The three episodes are meant to be stand-alone in that they don’t need the others to be understandable. But, put them together and they tell the story in a lot more depth. This first part is about the image – the “hard science” – claims about the companion. Next one will be on the remote viewing claims and aftermath, and the third will be on the Heaven’s Gate cult and aftermath and continued conspiracy, including a brief entry by Richard Hoagland.

I have decided that, while I may do my interview with Dave Draper on potentially pseudoscientific conference abstracts before Parts 2 or 3 are finished, I will wait to put it out, such that Parts 1-3 will be back-to-back-to-back.

There were two logical fallacies pointed out in this episode: Argument against authority, and correlation ≠ causation (cum hoc ergo propter hoc).

And, finally, I plan to do a small tribute to Leonard Nimoy, no earlier than April 1. The tribute will be from you: If he or any of his characters affected you (especially as perhaps related to an interest in science or astronomy or critical thinking), please send in a few sentences. Or, record no more than 30—60 seconds and send the file to me. I will read/play them either on episode 129, 130, or 131.

December 1, 2014

Podcast Episode 121: James McCanney’s Views on Other Stuff in the Universe, Part 2


Some random claims based on
Electric Universe thinking
By James McCanney.

The long-awaited sequel to the critically-acclaimed (ha!) first part on James McCanney’s ideas about stuff. As I said last time, I’ve wanted to talk about James McCanney’s ideas ever since I heard him on Coast to Coast AM, and doing so isn’t hard — he’s been on the show dozens of times over the last two decades. I’ve heard him talk about a lot of things, but I mostly remembered him sounding like a broken record talking about how comets “discharge the solar capacitor.” This episode gets at many of his other ideas, though there are still many others and I reserve the right to do a Part 3 in the future.

Because this episode runs nearly 55 minutes, the only additional segment is two New News items (one sent in by Graham and the other by Callum (@ApproxPurified). Also, I plan on the next episode to be about conspiracies surrounding the Rosetta mission and its now host comet, so if you happen to see something relevant, please let me know before December 12, 2014.

P.S. My internet connection is being flaky — please let me know if you have issues downloading this episode or getting it to show up in iTunes or another RSS reader.

November 18, 2014

Episode 120: James McCanney’s Views on Comets, Part 1


Comets: Are they weird,
Electrical phenom’na,
Or just dirty snow?

My first personal foray into electric universe claims (don’t forget part 1 and 2 intros via an interview with Tom Bridgman). I’ve wanted to talk about James McCanney’s ideas ever since I heard him on Coast to Coast AM, and doing so isn’t hard — he’s been on the show dozens of times over the last two decades. I’ve heard him talk about a lot of things, but I mostly remembered him sounding like a broken record talking about how comets “discharge the solar capacitor.”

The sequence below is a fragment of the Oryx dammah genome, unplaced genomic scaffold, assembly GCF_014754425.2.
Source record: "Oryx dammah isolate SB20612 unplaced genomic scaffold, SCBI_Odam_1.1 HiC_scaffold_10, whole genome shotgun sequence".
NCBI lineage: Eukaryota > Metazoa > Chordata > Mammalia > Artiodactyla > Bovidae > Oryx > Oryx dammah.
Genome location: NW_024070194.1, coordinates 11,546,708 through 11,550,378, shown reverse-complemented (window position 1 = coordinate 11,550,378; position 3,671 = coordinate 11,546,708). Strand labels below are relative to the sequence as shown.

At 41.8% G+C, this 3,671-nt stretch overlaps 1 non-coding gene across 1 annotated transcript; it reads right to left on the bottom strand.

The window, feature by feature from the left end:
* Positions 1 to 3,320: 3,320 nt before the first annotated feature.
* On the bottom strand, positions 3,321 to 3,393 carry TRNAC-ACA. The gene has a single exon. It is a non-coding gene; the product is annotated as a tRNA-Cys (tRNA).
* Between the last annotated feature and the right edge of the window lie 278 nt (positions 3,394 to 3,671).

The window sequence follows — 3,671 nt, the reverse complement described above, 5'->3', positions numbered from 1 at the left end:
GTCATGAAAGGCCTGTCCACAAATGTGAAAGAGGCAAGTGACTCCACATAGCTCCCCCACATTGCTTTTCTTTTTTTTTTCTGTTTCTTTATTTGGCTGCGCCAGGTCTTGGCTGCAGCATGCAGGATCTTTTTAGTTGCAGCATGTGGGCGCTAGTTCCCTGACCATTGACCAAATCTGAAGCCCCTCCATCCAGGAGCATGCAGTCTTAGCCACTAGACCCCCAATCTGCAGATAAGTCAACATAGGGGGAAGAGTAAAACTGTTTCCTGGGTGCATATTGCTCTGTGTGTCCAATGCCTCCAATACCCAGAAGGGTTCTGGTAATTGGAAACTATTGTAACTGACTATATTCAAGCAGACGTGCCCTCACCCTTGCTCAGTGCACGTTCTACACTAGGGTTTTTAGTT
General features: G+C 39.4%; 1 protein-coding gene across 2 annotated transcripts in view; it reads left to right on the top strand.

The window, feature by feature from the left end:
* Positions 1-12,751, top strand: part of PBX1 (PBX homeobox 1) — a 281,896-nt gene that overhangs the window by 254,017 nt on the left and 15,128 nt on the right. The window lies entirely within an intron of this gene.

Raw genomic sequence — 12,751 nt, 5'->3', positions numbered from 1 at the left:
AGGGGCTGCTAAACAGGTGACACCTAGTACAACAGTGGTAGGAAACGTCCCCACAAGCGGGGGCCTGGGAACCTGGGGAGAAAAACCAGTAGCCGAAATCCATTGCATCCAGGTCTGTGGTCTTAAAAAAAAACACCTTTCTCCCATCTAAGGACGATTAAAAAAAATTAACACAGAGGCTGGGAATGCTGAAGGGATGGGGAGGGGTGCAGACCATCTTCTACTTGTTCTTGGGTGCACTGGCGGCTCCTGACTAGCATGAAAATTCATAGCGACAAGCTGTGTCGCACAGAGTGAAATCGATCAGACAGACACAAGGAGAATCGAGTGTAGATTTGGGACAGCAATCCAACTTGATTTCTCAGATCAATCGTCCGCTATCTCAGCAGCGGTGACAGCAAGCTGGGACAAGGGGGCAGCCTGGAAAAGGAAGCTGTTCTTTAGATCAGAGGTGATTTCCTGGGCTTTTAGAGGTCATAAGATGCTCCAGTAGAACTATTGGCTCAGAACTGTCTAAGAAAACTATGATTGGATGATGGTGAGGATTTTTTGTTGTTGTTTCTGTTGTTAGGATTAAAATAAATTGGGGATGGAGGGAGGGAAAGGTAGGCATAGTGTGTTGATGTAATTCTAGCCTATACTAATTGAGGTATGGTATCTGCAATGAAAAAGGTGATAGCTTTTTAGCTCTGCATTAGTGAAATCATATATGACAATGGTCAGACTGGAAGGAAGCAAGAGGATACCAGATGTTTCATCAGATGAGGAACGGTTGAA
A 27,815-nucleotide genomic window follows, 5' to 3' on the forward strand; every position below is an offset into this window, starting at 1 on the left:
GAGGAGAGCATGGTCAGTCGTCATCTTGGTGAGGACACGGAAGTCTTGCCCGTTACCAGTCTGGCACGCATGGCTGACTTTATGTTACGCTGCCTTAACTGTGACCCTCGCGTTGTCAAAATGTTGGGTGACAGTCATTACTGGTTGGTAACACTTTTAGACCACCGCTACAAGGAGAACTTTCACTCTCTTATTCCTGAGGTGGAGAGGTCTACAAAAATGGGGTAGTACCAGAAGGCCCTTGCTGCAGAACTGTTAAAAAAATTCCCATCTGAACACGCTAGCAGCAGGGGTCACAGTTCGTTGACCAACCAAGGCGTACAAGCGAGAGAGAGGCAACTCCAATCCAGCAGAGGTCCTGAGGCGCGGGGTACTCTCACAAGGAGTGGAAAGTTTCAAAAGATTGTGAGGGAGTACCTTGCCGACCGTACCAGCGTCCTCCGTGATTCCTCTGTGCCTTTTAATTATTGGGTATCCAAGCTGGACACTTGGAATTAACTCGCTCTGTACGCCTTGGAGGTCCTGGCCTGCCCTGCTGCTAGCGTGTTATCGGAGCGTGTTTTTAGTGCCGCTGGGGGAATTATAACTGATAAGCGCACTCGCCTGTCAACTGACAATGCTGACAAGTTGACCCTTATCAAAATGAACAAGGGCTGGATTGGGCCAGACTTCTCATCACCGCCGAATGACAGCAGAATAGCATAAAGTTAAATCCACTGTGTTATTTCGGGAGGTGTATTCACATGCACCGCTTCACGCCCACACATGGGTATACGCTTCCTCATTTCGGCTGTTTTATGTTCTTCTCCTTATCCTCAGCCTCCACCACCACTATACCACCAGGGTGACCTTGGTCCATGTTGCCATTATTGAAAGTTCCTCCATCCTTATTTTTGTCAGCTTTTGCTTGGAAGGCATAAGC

I’ve been putting him off for awhile because I really really don’t like Electricity & Magnetism, so doing this was going to be a bit out of my comfort zone. It ended up not being that far out, thanks in part to generous help by Phil Plait’s Bad Astronomy website and the 2012 Hoax website.

However, listening to Coast to Coast for clips took a very long time. Two straight days, listening at 1.7–2.5x speed. I took pages of notes, including numerous direct quotes. I mined these and wrote an incredibly lengthy episode that used 18 clips totaling nearly 15 minutes.

Then I decided to split it into two parts. This first part covers just his ideas about comets. This episode also has a Q&A (first time in many episodes) and Feedback.

September 21, 2014

Philosophy: On Skepticism and Challengers


Introduction

I’m taking a break because I don’t want to work on this proposal at the moment. I’m great at procrastination, when I get around to it.

Anyway, I want to muse philosophical-like for a few minutes, reacting to some recent things I’ve heard regarding skepticism and people challenging your views.

“Healthy” Skepticism

George Noory, the now >1 decade primary host of late-night paranormal radio program Coast to Coast AM, had Dr. Judy Wood on his program for the first two hours of his “tribute” to the September 11, 2001 (I refuse to call it “9/11” because I think that trivializes it — we all have our quirks) terrorist attacks. Judy Wood is author of the book, “Where Did the Towers Go?” Her thesis is that a directed “zero-point energy” weapon “dustified” the towers, or that they suffered “dustification.”

It was a very difficult interview for George, I’m sure, since Judy refused to speculate on anything. I’m also growing slightly more convinced that he may have questions written down on cue cards because he asked the exact same question a few minutes apart (“how much energy is required to ‘dustify’ the towers?”) and she refused to speculate both times. Just repeating what she “knows she knows that she knows.” She is also incredibly defensive and clearly doesn’t know what the word “theory” is.